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Document Max. Freq Min. Freq
Frederick H. Dyer, Compendium of the War of the Rebellion: Regimental Histories 472 144 Browse Search
Benjamnin F. Butler, Butler's Book: Autobiography and Personal Reminiscences of Major-General Benjamin Butler 358 8 Browse Search
Rebellion Record: a Diary of American Events, Diary from December 17, 1860 - April 30, 1864 (ed. Frank Moore) 215 21 Browse Search
William Schouler, A history of Massachusetts in the Civil War: Volume 1 186 2 Browse Search
Horace Greeley, The American Conflict: A History of the Great Rebellion in the United States of America, 1860-65: its Causes, Incidents, and Results: Intended to exhibit especially its moral and political phases with the drift and progress of American opinion respecting human slavery from 1776 to the close of the War for the Union. Volume II. 124 0 Browse Search
Robert Underwood Johnson, Clarence Clough Buell, Battles and Leaders of the Civil War: Volume 2. 108 0 Browse Search
Harper's Encyclopedia of United States History (ed. Benson Lossing) 103 5 Browse Search
Varina Davis, Jefferson Davis: Ex-President of the Confederate States of America, A Memoir by his Wife, Volume 2 97 15 Browse Search
Benson J. Lossing, Pictorial Field Book of the Civil War. Volume 1. 92 0 Browse Search
Elias Nason, McClellan's Own Story: the war for the union, the soldiers who fought it, the civilians who directed it, and his relations to them. 83 1 Browse Search
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Browsing named entities in The Daily Dispatch: January 10, 1865., [Electronic resource]. You can also browse the collection for Fortress Monroe (Virginia, United States) or search for Fortress Monroe (Virginia, United States) in all documents.

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t, waiting for orders from Washington. The land force was estimated at twenty thousand men and the flotilla at one hundred and twenty-three sall, including ten iron-clads. The enemy freely admitted that they were badly beaten at Fort Fisher, and say they have not seen or heard anything of Butler since the fight. It was supposed, however, that he had returned to the Army of the Potomac.--it was not known at Beaufort, even by the highest officers, whether the expedition would return to Fortress Monroe, or renew the attack upon Fort Fisher, or make a descent upon some other point on the coast. It is hardly probable that another attempt will be made against the defences of this harbor, at least for some time to come. Even if fresh operations be decided upon, it will require time to refit and patch up and get ready the necessary supplies of food and ammunition. We know not to what extent the vessels of the armada were damaged; but it is not believed here that many of them were so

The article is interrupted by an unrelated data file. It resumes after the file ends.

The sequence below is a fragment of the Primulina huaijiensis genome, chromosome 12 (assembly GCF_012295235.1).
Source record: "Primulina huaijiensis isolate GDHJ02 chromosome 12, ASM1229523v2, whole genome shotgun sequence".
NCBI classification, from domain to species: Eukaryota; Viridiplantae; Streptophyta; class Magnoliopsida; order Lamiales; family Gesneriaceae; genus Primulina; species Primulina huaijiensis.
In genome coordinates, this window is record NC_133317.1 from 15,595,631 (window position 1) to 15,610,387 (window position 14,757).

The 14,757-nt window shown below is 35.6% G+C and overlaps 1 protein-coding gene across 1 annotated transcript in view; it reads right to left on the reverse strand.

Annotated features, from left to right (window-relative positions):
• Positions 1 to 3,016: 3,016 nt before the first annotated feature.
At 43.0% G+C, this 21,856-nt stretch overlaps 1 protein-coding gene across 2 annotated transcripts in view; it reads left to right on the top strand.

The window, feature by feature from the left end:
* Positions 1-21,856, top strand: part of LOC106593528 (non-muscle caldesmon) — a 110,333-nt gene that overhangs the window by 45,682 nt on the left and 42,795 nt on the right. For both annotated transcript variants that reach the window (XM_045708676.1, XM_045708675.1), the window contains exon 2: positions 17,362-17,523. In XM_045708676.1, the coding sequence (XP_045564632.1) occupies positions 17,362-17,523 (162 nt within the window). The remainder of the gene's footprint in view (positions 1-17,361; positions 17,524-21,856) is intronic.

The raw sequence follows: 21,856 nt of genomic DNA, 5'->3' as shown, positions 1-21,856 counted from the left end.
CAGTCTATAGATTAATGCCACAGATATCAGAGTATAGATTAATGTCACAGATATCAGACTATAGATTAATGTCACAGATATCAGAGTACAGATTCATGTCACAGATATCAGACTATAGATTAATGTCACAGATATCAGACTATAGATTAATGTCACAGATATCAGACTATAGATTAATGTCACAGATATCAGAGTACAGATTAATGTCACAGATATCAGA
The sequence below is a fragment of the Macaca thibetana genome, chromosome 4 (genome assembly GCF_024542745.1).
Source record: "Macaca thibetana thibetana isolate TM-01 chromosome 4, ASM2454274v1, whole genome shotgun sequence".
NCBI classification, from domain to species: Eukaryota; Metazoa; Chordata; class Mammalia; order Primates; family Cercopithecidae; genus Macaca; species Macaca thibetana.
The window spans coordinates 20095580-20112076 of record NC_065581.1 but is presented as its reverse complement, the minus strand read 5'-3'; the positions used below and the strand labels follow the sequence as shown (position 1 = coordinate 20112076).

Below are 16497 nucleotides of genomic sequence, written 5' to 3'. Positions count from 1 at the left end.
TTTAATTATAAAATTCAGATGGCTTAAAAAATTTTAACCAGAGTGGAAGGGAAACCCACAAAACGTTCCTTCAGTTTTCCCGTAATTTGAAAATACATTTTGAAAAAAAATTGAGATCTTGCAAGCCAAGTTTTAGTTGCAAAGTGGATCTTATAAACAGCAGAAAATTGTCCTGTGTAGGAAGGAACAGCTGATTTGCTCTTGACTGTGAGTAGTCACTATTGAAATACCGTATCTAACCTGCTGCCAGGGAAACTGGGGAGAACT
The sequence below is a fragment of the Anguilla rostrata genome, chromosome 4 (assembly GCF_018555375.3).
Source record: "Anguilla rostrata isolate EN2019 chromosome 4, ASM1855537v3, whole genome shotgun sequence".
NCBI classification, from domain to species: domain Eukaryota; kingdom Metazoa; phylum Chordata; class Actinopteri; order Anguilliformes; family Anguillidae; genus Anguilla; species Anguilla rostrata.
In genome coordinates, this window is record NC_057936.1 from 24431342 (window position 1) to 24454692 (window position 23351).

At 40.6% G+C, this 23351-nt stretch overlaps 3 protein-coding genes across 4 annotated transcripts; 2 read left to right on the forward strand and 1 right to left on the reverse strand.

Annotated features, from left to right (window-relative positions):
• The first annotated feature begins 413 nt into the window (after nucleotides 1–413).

bject of peace, both Mr. Greeley and Mr. Blair were present. It will be seen from the Congressional report that Representative Cox said he saw the former on the Republican side of the House conferring with members as to measures of peace, while he (Mr. Cox) was in favor of sending Montgomery Blair to Richmond to learn authoritatively what the South will do. Secretary Stanton gone South. A Washington telegram, dated the 5th instant, says: The Secretary of War has gone to Fortress Monroe, Hilton Head and Savannah to consult with General Grant, Foster and Sherman on important matters relating to the service. The supplies and exchange of prisoners, organization of colored troops, raising the blockade of Savannah, and the seizure of rebel property and products, are among the subjects of consideration. From Savannah. A letter from Savannah, dated the 31st ultimo, has an account of the review of the negro fire companies on the day before by Generals Sherman and Ge
The War News. The shelling of Butler's dredging machine in the Dutch Gap canal was heard with unusual distinctness during yesterday, and appeared, from the sound, to be connected with uncommon vigor. On the other portions of the lines, both in the neighborhood of Richmond and Petersburg, all was quiet yesterday. Grant is absent from his army, having gone to Fortress Monroe to confer with Secretary Stanton, who will thence proceed to Hilton Head and Savannah. From the South. Some of Sherman's troops have crossed the New river, on the road to Grahamville. Our troops have burnt the bridge over New river. General Wheeler is watching the enemy, the main body of whom is still believed to be near Grahamville. Grahamville is on the Charleston and Savannah railroad, thirty-four miles from Savannah and seventy from Charleston. The fire brigade who made such a grand parade in Savannah last Tuesday week, was, as we learn from the Northern papers, composed of negroes.